Monday, June 15, 2009

Thanks, But No Thanks

I collect nos. And if you're a writer ( or anyone looking for a job these days), you probably do, too. Unless you're Stephen King's wife or Mary Higgins Clark's daughter, you're likely to amass hundreds, if not thousands of rejection letters. I refuse to count, but I have a friend who keeps a tally. A student alphabetizes every rejection by the agent's last name; another catalogs them by date received. Some people hang them up on a wall; some burn them in a cleansing ritual; some simply toss them in the trash. I'm saving mine for an art project worthy of a National Endowment for the Arts grant or for gotcha bragging rights when I become famous. Whatever works.

Of course there are variations on the "no." Some are mere form letters, untouched by human hands. Some are more emphatic than others. The " No way in hell," is rarely bluntly stated, but often implied in the short " Dear Author" form card. But just as quickly as such an austere standard brush -off can slam the door shut, a slightly warmer rebuff can open a crack in the window of literary fortune."Not now," especially if written in hand with something akin to, "But try us again," offers a glimmer of hope. A real personalized letter with actual suggestions and a " try again later," is nothing short of promising.

All writers---novices and pros alike--need encouragement. It may seem counter-intuitive to find such a boost from a rejection letter, but it's there. Look at it this way: sending out your work is a positive step ( assuming it's ready to be seen by editors and agents). It is your foray into the literary lottery. And like love and lotteries, the submission process is very much a numbers game. Frequently you have to endure a succession of nos to finally arrive at that one coveted yes. But that one sweet yes can swiftly eradicate your rejection dejection.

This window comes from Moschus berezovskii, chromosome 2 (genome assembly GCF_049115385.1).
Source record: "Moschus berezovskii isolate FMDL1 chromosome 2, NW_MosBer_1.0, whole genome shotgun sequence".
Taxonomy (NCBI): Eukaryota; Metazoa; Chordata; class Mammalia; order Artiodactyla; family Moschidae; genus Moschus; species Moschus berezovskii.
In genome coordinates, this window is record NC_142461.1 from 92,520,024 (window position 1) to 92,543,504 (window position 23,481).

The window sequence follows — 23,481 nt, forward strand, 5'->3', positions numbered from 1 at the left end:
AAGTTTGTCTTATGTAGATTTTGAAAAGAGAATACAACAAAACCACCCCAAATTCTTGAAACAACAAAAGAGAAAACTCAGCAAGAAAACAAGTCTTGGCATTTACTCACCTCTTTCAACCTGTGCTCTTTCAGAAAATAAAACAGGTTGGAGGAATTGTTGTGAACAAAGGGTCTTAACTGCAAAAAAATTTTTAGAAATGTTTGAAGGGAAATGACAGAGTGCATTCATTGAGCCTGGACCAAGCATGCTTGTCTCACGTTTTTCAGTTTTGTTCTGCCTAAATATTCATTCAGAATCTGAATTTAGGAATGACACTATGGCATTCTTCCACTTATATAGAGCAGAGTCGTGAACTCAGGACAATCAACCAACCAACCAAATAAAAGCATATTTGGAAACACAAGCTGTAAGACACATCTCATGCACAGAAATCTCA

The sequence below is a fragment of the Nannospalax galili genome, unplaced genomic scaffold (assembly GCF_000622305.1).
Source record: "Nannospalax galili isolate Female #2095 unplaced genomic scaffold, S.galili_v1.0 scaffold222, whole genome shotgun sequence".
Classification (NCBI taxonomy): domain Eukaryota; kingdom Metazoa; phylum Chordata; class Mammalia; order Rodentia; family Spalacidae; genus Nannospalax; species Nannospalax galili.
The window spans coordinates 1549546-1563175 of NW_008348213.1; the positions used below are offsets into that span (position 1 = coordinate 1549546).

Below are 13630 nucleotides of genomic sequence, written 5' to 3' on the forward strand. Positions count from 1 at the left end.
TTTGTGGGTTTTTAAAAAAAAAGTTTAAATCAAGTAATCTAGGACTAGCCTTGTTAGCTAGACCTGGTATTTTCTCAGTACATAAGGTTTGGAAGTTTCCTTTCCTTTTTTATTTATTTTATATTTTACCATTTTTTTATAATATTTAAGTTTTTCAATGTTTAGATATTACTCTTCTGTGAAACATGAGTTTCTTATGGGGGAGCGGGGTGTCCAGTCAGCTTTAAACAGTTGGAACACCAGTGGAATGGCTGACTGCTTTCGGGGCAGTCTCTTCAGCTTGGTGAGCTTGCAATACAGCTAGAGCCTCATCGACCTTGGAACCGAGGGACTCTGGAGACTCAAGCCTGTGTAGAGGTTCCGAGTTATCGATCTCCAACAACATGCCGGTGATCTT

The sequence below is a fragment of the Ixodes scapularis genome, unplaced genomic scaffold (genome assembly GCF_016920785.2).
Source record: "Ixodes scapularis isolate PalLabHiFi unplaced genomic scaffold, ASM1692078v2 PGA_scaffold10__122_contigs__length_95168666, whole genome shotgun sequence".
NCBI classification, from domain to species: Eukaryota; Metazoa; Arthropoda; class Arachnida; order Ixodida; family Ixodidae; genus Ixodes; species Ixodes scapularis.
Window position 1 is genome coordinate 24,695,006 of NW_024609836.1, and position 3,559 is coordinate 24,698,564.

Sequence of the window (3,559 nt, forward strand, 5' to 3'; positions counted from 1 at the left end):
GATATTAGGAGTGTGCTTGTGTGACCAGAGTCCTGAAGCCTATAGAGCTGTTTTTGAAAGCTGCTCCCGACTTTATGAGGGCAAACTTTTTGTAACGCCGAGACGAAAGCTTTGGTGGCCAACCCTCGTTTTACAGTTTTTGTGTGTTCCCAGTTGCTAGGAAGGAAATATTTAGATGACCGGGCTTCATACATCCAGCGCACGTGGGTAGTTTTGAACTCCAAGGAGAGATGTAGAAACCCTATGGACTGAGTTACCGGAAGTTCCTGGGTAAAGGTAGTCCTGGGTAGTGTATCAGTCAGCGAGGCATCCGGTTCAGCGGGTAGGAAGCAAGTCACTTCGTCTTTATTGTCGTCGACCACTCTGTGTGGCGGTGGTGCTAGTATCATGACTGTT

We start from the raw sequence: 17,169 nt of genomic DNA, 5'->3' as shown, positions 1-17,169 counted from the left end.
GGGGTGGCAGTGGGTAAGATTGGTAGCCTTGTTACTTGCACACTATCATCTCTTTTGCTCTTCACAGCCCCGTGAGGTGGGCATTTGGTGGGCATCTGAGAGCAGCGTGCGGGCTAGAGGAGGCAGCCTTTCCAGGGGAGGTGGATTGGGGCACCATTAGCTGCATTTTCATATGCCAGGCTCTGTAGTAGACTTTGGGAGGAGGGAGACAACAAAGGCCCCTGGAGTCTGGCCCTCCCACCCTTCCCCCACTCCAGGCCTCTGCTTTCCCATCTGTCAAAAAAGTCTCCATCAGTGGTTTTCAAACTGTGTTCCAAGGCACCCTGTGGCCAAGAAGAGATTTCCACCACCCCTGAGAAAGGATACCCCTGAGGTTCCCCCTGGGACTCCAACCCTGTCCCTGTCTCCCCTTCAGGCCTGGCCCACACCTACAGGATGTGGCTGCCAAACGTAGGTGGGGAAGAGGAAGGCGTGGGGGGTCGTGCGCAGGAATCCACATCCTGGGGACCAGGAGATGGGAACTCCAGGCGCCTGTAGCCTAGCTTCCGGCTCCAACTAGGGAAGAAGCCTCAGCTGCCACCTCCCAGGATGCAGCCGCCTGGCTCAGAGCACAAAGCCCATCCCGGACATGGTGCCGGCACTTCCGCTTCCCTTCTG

And you never know who will see your work along the way. An unsolicited call from an editor asking me to write an article or a festival director seeking to produce one of my plays can help me rebound from a recent batch of rejections. Just the jolt I need to re-energize my creative juices, refuel my resolve to keep going, fortify me for yet another round of submissions.

So every time you get a rejection letter, file it, count it, catalog it, toss it. Do what works for you. But make sure the ritual includes savoring each rejection as a symbol of your commitment and faith in your own work. And know you're not alone. There are millions of us collecting nos. Like that famous little train, if you think you can convert those nos into a yes, you can.

I think I can. I think I can. And I think you can, too.

Drive safe. Play nice. Think peace.


Thursday, June 4, 2009


Start with the smell of burnt toast. Or look for a pair of missing earrings. Try falling out of love. Or waiting for an interview for a job you desperately want ( or one you never thought you'd have to get). Start with a line from a song or a classic movie. Look at a snapshot from a family album. Or a photo from the newspaper.

These are all prompts I have used in creative writing workshops to help writers tap into the creative well that is available to every artist. We typically use the first fifteen to twenty minutes of each session to just write, write, write. The prompt is merely a suggestion- a jumping off point, which can be used or eschewed in favor of an image or idea rumbling around in a writer's head. The premise: uncensored, uninhabited writing can open the creative passageway often blocked by the raging self-doubt of that pesky inner critic that seems to tag along for the ride.

After we finish writing, folks can share or pass ( I'm the only one who never passes; I think as the facilitator it is incumbent upon me to share). No one offers criticism. How can we? We know the work can't be very good; it is after all, a very raw, rough draft. People can, however, mention a particular image that stood out, if they are so inclined.

The surprising thing: many of the images, turns of phrase, characters, are often vivid or amusing or touching. Some even serve as starting points for stories and poems, scripts and even books. You'd be amazed at what your inner artist can do when s/he is left to play without fear of recriminations, without that pounding " it's no good," " no one will care," ' no one will ever publish this."

These exercises give you permission to try, to play, to experiment. And once you dip into that creative well, you're apt to dip in again and again.

Is something burning? It may be your desire to connect or re-connect with your inner artist. Or it may just be your breakfast. Either way, it's time to get started.

Drive safe, play nice, think peace....